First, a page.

A "quadcopter" is a generic term for a rotary-wing aircraft with four main rotor systems and no tail rotor. There's nothing that says it has to be unmanned, but common usage of the term these days has given it that implied qualifier. Also, "quadcopters" flown for hobby or recreational use (but certainly not for business, because that's not provided for in aviation rules yet) pretty much all come down at the small end of the size spectrum.
1. It isn't wrong to call almost any kind of remotely or self-directed vehicle a "drone."
2. All unmanned aircraft may be considered "drones."
3. It's basically impossible to come up with a currently flying example of a quadcopter that isn't an unmanned aircraft (part of an "unmanned aircraft system") and therefore, at the end of the day... a drone.
Drone is a general word that refers to the wide range of unmanned vehicles. A drone cannot only be aereal but can also refer to spatial, marine, submarine and in some cases terrestrial or sub-terrestrial auto guided or remotely guided device.
An UAV is a specifically a drone that can fly, found most commonly in the form factor of an airplane, a helicopter, a multi rotatory wing or a hybrid between those.
A quadcopter is a rotary-wing aircraft that has 4 main rotors/propellers. If its unmmaned, remotely controlled or auto guided, its a quadcopter UAV drone. If there is a pilot inside, then its a quadcopter vehicle.
Media referring to quadcopters as drones is not wrong, just very unspecific, as in saying 'An animal landed in the White House'.
-Drone is an unmanned vehicle of any sort.
-All UAV are drones, but drones that cannot fly are not UAVs.
-Most quadcopters are both UAVs and drones, as long as unmanned.
A drone and a UAV are the same thing. UAV is the fancy new military/industrial acronym - meaning "unmanned aerial vehicle".
These words all mean similar things, I am going to use a slightly different comparison for you, i hope it helps you understand.
Drone, UAV, quadcopter, DJI Phantom
substance, liquid, coffee, Folgers
Drone is a lame term for anything that is autonomous, technically a RC car with autonomous controls could be considered a drone, but usually people refer to flying devices as drones due to modern warfare.
UAV as you pointed out is a technical term for a flying vessel that is unmanned, both autonomous and remote controlled.
Quadcopter is a specific style of UAV that uses 4 rotors and a microcomputer to control itself, they can be autonomous or RC.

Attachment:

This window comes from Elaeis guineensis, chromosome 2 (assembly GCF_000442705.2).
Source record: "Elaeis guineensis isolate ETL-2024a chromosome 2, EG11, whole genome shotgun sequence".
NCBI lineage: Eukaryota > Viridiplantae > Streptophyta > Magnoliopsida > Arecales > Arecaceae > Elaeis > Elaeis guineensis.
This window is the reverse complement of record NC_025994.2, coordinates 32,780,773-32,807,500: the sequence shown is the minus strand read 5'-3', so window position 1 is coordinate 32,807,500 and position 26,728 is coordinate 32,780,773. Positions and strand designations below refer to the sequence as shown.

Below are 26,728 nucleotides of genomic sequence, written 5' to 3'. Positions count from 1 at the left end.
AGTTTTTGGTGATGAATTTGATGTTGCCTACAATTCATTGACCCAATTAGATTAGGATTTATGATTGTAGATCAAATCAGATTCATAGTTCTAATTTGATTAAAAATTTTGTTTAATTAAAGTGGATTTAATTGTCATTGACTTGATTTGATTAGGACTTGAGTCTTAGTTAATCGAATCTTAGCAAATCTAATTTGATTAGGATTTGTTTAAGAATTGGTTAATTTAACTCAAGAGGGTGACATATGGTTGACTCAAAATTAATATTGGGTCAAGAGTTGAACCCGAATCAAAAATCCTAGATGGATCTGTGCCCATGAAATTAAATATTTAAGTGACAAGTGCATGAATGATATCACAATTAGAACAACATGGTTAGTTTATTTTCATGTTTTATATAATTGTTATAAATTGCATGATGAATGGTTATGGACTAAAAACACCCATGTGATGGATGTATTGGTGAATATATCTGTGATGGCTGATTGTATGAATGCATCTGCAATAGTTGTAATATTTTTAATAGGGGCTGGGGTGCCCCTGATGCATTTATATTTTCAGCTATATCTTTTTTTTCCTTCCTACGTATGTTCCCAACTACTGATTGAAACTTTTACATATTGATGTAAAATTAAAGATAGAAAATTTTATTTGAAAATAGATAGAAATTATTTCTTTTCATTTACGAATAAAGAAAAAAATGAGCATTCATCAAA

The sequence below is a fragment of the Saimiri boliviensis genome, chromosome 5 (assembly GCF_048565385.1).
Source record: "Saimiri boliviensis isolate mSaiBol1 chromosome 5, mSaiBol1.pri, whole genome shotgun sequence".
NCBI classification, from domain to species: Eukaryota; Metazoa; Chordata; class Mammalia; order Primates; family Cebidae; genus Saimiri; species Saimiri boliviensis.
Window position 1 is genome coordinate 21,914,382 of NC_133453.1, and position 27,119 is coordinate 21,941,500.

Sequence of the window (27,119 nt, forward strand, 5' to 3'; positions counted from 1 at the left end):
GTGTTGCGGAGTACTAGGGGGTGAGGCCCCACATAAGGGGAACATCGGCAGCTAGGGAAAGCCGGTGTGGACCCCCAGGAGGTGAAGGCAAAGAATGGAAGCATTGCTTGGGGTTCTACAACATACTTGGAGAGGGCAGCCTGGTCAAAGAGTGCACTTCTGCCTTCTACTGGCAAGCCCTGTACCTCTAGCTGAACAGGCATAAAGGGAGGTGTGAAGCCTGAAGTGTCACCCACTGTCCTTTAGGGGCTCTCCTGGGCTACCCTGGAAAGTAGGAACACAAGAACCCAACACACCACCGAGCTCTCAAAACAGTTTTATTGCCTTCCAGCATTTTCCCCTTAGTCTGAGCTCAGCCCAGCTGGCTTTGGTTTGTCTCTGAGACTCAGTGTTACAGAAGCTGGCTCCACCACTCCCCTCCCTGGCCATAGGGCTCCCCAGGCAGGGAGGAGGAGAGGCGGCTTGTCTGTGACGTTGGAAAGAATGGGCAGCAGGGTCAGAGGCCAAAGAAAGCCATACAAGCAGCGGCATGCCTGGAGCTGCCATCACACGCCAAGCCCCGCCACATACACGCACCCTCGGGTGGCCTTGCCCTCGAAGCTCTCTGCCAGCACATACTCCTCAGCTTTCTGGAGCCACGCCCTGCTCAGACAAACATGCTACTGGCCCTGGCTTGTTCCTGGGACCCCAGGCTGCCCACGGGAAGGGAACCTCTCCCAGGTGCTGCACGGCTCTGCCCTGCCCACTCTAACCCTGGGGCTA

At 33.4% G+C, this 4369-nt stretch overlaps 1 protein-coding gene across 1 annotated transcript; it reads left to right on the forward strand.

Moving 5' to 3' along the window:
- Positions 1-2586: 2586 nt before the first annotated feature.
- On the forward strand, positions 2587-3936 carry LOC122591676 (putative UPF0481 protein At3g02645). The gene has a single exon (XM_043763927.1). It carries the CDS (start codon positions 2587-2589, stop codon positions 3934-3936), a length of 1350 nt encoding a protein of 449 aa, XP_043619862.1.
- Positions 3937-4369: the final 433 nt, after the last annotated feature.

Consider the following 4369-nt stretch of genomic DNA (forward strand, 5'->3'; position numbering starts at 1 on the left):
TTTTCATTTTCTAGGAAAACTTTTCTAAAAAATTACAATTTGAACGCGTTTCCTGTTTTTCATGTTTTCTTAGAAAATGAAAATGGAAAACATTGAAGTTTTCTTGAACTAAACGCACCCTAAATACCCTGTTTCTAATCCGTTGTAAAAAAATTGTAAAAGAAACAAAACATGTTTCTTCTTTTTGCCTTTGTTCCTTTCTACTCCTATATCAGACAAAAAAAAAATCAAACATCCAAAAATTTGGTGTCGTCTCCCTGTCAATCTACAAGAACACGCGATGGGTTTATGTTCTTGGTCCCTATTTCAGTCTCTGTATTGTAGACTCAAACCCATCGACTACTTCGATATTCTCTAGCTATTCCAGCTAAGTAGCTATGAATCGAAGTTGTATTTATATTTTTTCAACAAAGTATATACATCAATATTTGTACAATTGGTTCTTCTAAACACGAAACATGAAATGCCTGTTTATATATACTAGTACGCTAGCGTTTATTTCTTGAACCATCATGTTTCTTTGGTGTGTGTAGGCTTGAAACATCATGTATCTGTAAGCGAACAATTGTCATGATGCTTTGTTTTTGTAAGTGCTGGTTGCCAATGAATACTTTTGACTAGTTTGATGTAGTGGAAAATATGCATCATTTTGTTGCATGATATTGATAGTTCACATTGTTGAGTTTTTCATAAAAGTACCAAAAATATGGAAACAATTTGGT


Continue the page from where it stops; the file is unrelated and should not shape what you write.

DJI Phantom was my addition to go one step further, this is a common brand name of Quadcopter.
this is a complex question because the definition of a drone is not very well set and can and is often used to describe various objects.
an unmaned aerial vehicle refers to any type of flying vehicle that does not have a person onboard. this could be as simple as a $20 RC helicopter and as complex as a military remote controlled plane with weaponry and surveillance equipment. all of these can be considered UAVs.
a drone on the other hand has typically been used for these UAVs that have autonomous flight functionality.
in the military this term was given to UAVs that could be programmed to loiter around an area gathering information while awaiting other orders. in the hobbyist world, the word drone was adapted for the use of multi-rotors like quad-copters as their computerized platform allows for easy flight automation. any decent hobby level quad-copter can have a flight plan programmed in where the quad can take off, fly around and land all on its own. this automation earned these devices the term drone just like the military planes.
unfortunately, through various accounts of misuse and mislabeling, other RC vehicles like regular RC planes, helicopters and other devices have been called drones despite their constant need for a pilot.
an hobby level RC plane will not be able to fly itself without pilot interaction. it has no automation. despite this lack of automation, media sources like TV news, magazines and newspapers have started attaching the label of drone to any RC vehicle.
because of this mislabeling, the word drone has started to spread in meaning to any remote controlled flying object even if it has no level of automation.
originally the term drone was used for automated and completely computerized flying things typically used by armed forces but now a simple RC airplane bought at walmart can be called a drone and people will understand what it is.